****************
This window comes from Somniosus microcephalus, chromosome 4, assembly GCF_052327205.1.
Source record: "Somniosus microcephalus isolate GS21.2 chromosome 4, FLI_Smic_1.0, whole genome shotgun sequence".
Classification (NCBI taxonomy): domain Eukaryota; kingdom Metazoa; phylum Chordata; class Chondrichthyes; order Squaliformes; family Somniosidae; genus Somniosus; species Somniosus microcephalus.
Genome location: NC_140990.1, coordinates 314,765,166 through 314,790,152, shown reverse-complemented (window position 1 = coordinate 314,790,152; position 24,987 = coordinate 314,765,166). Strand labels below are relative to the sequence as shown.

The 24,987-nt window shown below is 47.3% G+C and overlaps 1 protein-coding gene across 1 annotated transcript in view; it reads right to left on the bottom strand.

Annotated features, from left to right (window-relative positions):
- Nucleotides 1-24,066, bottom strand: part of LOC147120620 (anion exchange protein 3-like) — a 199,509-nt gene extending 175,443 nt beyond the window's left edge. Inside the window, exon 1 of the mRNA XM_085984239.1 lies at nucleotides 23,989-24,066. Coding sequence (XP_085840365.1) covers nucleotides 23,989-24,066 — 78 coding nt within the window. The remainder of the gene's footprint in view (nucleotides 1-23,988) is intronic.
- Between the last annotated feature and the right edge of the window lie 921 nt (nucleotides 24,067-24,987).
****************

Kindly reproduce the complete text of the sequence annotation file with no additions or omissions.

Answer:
This window comes from Somniosus microcephalus, chromosome 4, assembly GCF_052327205.1.
Source record: "Somniosus microcephalus isolate GS21.2 chromosome 4, FLI_Smic_1.0, whole genome shotgun sequence".
Classification (NCBI taxonomy): domain Eukaryota; kingdom Metazoa; phylum Chordata; class Chondrichthyes; order Squaliformes; family Somniosidae; genus Somniosus; species Somniosus microcephalus.
Genome location: NC_140990.1, coordinates 314,765,166 through 314,790,152, shown reverse-complemented (window position 1 = coordinate 314,790,152; position 24,987 = coordinate 314,765,166). Strand labels below are relative to the sequence as shown.

The 24,987-nt window shown below is 47.3% G+C and overlaps 1 protein-coding gene across 1 annotated transcript in view; it reads right to left on the bottom strand.

Annotated features, from left to right (window-relative positions):
- Nucleotides 1-24,066, bottom strand: part of LOC147120620 (anion exchange protein 3-like) — a 199,509-nt gene extending 175,443 nt beyond the window's left edge. Inside the window, exon 1 of the mRNA XM_085984239.1 lies at nucleotides 23,989-24,066. Coding sequence (XP_085840365.1) covers nucleotides 23,989-24,066 — 78 coding nt within the window. The remainder of the gene's footprint in view (nucleotides 1-23,988) is intronic.
- Between the last annotated feature and the right edge of the window lie 921 nt (nucleotides 24,067-24,987).